BERLIN (Reuters) - Willi Sitte, one of the most prominent painters of former Communist East Germany, whose talent also brought him recognition in the West, has died at the age of 92 after a long illness, German media reported on Saturday.
Sitte was one of the leading representatives of East Germany’s officially-sanctioned “socialist realism” style, depicting everyday scenes relevant to workers and pointing to the advantages of life in the German Democratic Republic (GDR).
Sitte was born in Czechoslovakia in 1921 but later moved to Germany to study art. He served in the German armed forces during World War Two, before deserting in 1944 to fight with Italian partisan forces.
After the war, he settled in East Germany, where he later served as a member of the central committee of the ruling Communist party, the SED. That gave him a role in deciding which artists had the approval of the state in the country’s tightly-controlled arts scene.
Sitte’s artistic reputation - cemented by an exhibition of his paintings in Kassel in West Germany in 1977 - survived the end of Communism and the reunification of Germany in 1990.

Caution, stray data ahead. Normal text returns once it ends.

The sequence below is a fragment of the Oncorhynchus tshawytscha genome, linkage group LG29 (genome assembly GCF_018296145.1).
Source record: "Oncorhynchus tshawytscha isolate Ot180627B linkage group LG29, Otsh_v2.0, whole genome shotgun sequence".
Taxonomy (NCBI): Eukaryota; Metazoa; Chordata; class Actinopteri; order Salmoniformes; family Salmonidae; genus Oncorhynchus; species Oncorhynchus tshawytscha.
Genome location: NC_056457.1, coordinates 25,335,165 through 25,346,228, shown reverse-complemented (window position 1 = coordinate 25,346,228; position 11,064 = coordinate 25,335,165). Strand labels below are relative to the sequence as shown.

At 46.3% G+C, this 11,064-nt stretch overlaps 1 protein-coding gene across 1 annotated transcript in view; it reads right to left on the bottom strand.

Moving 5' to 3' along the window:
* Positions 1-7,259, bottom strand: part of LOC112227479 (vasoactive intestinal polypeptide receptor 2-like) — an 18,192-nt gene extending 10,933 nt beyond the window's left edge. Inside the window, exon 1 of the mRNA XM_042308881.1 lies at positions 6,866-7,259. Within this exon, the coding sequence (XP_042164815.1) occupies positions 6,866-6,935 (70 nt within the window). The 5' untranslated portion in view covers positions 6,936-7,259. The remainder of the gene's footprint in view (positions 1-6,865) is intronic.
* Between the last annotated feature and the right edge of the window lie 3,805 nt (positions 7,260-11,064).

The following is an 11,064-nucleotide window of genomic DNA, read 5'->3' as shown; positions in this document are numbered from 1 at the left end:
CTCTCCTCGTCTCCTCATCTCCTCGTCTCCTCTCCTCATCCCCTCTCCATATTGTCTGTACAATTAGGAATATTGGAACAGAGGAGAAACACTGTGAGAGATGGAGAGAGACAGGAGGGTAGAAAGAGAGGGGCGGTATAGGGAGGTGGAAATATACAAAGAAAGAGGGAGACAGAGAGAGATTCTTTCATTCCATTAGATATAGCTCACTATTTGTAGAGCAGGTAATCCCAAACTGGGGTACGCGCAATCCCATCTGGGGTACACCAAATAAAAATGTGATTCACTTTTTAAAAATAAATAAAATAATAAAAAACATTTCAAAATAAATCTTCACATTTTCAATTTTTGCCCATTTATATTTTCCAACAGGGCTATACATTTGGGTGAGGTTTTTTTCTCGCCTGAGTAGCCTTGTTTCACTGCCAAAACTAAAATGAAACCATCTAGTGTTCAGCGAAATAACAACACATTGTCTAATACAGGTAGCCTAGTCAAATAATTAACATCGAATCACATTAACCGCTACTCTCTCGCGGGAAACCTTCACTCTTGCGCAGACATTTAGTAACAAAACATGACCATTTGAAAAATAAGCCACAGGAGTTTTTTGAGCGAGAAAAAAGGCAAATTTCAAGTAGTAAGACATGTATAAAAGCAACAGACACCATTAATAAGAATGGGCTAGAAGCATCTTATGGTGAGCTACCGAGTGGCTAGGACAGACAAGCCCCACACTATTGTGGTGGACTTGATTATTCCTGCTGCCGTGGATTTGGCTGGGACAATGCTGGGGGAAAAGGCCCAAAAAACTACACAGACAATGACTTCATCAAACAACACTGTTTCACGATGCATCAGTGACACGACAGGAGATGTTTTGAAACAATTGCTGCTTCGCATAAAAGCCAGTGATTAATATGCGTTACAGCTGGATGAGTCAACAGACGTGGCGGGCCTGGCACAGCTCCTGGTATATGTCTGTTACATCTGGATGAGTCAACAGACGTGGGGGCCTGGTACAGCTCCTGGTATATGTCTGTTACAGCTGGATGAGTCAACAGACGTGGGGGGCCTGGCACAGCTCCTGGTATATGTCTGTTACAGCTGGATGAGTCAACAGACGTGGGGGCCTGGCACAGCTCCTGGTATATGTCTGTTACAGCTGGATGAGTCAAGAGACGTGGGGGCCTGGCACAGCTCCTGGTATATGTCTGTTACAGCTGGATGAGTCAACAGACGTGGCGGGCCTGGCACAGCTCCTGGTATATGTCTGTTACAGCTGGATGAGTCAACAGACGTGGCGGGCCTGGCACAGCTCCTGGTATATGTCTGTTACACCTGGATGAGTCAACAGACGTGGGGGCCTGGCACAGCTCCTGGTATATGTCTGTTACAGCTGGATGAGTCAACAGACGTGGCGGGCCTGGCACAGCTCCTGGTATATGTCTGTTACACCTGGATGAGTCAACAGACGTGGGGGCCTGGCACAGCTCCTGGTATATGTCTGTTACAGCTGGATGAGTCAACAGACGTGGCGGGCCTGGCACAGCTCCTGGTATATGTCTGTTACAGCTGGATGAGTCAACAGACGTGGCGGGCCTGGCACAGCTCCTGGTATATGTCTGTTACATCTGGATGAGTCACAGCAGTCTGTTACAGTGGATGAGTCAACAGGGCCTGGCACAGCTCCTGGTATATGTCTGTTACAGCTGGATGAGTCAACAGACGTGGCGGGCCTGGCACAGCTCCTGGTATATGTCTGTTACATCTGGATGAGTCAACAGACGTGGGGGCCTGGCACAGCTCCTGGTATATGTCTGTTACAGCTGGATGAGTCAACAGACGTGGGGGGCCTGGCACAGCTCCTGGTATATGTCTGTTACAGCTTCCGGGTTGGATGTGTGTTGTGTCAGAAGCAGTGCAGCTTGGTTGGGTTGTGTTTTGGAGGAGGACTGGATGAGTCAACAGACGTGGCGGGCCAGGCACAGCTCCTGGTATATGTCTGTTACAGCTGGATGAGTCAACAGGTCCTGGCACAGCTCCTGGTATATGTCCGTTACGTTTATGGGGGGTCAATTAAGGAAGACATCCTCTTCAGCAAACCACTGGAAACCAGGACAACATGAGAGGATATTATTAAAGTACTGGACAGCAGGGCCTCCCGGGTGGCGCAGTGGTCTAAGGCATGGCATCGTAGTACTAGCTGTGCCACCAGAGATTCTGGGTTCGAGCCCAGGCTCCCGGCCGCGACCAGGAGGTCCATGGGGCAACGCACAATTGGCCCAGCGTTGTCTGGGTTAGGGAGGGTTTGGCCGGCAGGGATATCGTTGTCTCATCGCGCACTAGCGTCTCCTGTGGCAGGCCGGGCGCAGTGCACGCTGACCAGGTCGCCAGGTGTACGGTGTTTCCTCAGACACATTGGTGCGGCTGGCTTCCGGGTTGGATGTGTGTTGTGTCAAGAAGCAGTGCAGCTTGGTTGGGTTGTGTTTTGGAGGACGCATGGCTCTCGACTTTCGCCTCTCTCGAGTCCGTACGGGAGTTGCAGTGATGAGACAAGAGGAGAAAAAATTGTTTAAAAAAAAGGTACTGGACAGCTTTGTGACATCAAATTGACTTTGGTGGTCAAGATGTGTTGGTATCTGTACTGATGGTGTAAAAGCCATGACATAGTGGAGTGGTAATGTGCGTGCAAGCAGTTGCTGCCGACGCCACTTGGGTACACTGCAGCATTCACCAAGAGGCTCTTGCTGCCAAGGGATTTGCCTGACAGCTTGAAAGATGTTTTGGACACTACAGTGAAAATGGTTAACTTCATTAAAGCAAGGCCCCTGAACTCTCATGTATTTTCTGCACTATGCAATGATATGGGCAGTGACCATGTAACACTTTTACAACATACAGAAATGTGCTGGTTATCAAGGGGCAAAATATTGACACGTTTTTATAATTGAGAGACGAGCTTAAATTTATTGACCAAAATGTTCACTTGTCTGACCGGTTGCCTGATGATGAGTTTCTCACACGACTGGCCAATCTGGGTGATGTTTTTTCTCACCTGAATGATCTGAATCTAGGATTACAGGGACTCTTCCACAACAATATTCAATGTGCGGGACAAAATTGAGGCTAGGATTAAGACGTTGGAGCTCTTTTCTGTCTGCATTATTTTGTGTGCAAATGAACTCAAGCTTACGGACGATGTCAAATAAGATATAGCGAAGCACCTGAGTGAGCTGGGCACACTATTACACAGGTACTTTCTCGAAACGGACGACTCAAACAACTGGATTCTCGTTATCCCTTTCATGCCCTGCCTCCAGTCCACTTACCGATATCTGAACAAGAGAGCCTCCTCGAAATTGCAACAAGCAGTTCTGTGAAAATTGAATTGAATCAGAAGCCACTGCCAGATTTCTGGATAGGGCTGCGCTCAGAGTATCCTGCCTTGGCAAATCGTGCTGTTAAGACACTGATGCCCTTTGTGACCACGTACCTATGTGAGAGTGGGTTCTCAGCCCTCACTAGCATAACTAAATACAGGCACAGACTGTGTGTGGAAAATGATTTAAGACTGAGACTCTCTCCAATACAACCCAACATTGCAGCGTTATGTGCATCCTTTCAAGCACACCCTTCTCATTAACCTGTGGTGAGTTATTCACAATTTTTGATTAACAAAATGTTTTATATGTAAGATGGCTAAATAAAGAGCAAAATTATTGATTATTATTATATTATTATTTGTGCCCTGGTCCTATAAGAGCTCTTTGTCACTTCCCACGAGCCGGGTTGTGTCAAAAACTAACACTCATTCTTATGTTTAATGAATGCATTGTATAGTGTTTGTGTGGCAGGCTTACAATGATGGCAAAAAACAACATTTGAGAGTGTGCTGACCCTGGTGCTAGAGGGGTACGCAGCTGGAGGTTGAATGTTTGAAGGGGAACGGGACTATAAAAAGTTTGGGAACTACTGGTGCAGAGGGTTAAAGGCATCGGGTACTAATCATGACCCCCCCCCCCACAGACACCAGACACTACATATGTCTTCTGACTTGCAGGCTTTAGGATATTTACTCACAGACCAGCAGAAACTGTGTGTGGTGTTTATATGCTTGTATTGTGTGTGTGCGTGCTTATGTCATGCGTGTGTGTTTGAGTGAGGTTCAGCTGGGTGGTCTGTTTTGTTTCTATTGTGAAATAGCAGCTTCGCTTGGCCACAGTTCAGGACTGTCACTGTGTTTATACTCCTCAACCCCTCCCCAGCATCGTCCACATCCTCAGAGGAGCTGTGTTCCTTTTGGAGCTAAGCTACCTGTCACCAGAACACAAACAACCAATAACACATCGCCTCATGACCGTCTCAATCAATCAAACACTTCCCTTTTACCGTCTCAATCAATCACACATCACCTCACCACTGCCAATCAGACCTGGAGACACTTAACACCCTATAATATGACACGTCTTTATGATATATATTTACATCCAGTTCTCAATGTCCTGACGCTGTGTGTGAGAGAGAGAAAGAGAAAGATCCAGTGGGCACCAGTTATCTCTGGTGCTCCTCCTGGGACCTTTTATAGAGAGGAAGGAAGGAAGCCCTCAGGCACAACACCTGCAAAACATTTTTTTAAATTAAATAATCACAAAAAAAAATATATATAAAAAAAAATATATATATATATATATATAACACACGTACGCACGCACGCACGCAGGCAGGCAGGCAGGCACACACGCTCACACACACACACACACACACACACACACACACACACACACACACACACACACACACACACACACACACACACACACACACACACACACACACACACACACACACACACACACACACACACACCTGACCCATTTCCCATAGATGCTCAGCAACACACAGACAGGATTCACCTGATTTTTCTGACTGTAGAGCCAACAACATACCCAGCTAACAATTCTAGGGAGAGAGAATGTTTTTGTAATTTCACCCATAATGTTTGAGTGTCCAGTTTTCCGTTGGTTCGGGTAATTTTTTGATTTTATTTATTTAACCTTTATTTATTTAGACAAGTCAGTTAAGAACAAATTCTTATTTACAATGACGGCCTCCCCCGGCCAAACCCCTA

Many of his paintings pay homage to the working class but he also dealt with themes such as war, fascism and the oppression of minorities.
Katja Kipping, Bernd Riexinger and Gregor Gysi, leaders of Germany’s socialist Linke party, expressed sadness at Sitte’s death.
“Willi Sitte was a unique artist and a person who also used his art for political purposes,” they said in a statement. “Most people - not only those in East Germany - remember his big, powerful pictures, which radiated huge strength and provoked controversy.”
Reporting by Michelle Martin; editing by Tom Pfeiffer